anaplhrwsete (anaplhrow) fut. "you will fulfill" - you will complete. A variant aorist exists, expressing the "completeness of the fulfillment", Guthrie. The propositional prefix serves to strengthen the verb. When we carry a brother's burdens we really do complete, within our lives, the law of Christ. "Obey", CEV; "live out", Phillips; "keep", NJB; "carry out", Williams.

ton nomon tou Cristou "the law of Christ" - Technically, the genitive tou Cristou, "of Christ", may be treated as adjectival, possessive, it is a law which belongs to Christ, or ablative, source/origin, a law from Christ. Numerous meanings are possible. Given the context, it is likely that the phrase "the law of Christ" is polemic, a counter to Galatian nomists (those who use the Torah to appropriate covenant blessings). "The law of Christ" is set over against "works of the law" = submission to the law of Moses / Torah. If this comparison is intended by Paul then "the law of Christ" is the leading of the Spirit in the Christian life, the indwelling compelling of the Spirit of Christ, a believers walk by the Spirit. See Betz, 299-301, also Bruce. So, "the law of Christ" is all about "the quality of the act and the direction in which it is moving", Dodd, rather than a new law as such. It is of course possible that Paul means the whole of Christ's teaching ("the prescriptive principles stemming from the heart of the gospel", Longenecker), or in particular, the law of love, "love one another." Yet, a believer stands eternally approved in the sight of God through faith, apart from works of the law. "Faith then expresses itself in love and this love, in effect, fulfills the law", Betz. Given this is Paul's argument, it is unlikely he is going to bring believers under a new law.


A believer properly acts with generosity toward a sinner because all are sinners, all are insignificant; what righteousness we possess, we possess in Christ alone. To think we are significant, apart from God, is to live in self-deception.

gar "-" - for. Possibly just transitional, therefore left untranslated, as NIV, but probably explanatory of v2, "for, you see, ....." To not support a fallen brother, but take the high moral ground, would deny that we, like them, are nothing before God, and thus can only evidence our self-deception. "For if anyone thinks he is something", NAB.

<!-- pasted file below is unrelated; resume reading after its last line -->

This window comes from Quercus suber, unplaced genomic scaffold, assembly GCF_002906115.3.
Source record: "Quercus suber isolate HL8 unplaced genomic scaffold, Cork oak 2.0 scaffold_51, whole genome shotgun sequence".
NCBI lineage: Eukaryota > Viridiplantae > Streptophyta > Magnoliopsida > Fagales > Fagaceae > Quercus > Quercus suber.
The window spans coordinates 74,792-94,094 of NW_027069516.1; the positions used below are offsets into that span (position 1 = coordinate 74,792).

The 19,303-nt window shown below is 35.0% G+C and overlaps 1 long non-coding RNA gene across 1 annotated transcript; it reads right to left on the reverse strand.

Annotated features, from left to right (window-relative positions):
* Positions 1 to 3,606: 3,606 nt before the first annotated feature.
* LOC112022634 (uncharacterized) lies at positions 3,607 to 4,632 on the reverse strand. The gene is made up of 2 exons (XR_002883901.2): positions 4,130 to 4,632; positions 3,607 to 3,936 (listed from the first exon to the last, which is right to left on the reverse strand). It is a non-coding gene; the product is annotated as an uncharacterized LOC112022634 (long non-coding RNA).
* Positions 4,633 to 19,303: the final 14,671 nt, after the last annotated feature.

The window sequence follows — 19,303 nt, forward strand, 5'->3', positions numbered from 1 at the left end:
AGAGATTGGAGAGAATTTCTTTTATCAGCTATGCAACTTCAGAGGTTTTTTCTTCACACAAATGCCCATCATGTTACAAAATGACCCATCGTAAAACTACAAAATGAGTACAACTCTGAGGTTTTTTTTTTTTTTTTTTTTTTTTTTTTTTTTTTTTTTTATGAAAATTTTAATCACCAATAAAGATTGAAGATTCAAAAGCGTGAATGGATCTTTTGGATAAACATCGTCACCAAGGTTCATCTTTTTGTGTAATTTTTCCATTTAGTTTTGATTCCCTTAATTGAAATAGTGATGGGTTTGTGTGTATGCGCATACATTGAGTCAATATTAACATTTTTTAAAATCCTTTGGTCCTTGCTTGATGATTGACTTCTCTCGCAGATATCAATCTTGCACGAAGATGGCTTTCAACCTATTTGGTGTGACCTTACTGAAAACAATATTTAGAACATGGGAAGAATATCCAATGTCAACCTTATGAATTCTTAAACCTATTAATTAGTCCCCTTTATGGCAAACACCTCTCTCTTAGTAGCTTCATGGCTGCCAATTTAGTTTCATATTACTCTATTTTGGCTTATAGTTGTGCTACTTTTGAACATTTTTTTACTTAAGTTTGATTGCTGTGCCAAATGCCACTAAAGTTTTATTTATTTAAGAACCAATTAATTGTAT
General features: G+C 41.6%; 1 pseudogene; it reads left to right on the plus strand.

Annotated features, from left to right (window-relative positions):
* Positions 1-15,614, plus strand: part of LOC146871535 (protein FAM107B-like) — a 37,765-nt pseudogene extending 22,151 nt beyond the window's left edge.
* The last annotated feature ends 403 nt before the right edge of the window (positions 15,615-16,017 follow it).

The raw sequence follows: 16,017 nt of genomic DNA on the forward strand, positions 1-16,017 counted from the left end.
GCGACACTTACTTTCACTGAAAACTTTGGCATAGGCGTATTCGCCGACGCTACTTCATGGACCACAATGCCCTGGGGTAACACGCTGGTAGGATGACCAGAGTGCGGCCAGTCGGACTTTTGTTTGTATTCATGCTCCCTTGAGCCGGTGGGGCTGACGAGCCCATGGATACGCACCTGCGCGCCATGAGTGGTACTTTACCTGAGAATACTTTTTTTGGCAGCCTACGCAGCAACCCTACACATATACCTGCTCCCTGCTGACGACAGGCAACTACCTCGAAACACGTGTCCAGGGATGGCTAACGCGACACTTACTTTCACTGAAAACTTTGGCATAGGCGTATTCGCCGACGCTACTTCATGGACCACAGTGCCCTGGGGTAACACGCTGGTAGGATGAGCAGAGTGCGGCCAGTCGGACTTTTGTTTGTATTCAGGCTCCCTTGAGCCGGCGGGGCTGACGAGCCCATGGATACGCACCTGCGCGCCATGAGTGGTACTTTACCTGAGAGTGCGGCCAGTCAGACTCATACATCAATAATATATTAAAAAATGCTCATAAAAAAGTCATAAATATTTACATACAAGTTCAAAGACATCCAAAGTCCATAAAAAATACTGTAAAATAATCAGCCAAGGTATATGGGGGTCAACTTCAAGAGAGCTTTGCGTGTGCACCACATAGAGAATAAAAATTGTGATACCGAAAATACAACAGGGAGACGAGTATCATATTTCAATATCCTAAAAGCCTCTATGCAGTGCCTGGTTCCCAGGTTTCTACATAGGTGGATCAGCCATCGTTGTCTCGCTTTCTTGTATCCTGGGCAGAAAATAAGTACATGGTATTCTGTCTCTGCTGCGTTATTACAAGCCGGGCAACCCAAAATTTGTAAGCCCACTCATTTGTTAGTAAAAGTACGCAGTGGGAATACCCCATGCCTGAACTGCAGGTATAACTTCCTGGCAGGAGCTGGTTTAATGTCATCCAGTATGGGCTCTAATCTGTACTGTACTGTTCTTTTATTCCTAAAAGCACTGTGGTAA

ei + ind. "if" - Introducing a conditional clause 1st. class, where the condition is assumed to be true; "if, as is the case, ....... then ......"

tiV "anyone" - a certain one. Indefinite pronoun.

ei\nai (eimi) pres. inf. "[thinks] they are" - [supposes, thinks] to be. The infinitive forms a dependent statement of perception expressing what the certain person supposes; "if anyone supposes that they are someone important ..."

ti ...... mhden "something .... nothing" - a certain, anyone ....... nothing, no one. "Being nothing" in ourselves is probably describing the state of all believers; it is only in Christ that we are something. On the other hand, "being nothing" may be the state we move to when we claim to be something; we make ourself nothing by self-approval, status seeking ...., at the expense of a fallen, or weaker, brother. The first option seems best. A believer uplifts the insignificant brother, because we know that we are all insignificant before God. To think otherwise is to live in self-deception.

w[n "when he is [nothing]" - being. The participle is adverbial, possibly temporal, as NIV, possibly concessive, "although they are nobody", although more likely causal; "again, if anyone imagines he is somebody, he is deceiving himself, for he is nobody", Moffatt.

frenapata/ (franapataw) pres. "he deceives" - he deceives. Hapax legomenon. Of leading one's mind astray. As with the verb "thinks", "deceives" is 3rd. person sing. indicating the expression is gnomic (ie. expressing a general truth), even possibly with secular origins, so Betz; "a traditional maxim", Longenecker. "Delude", Knox.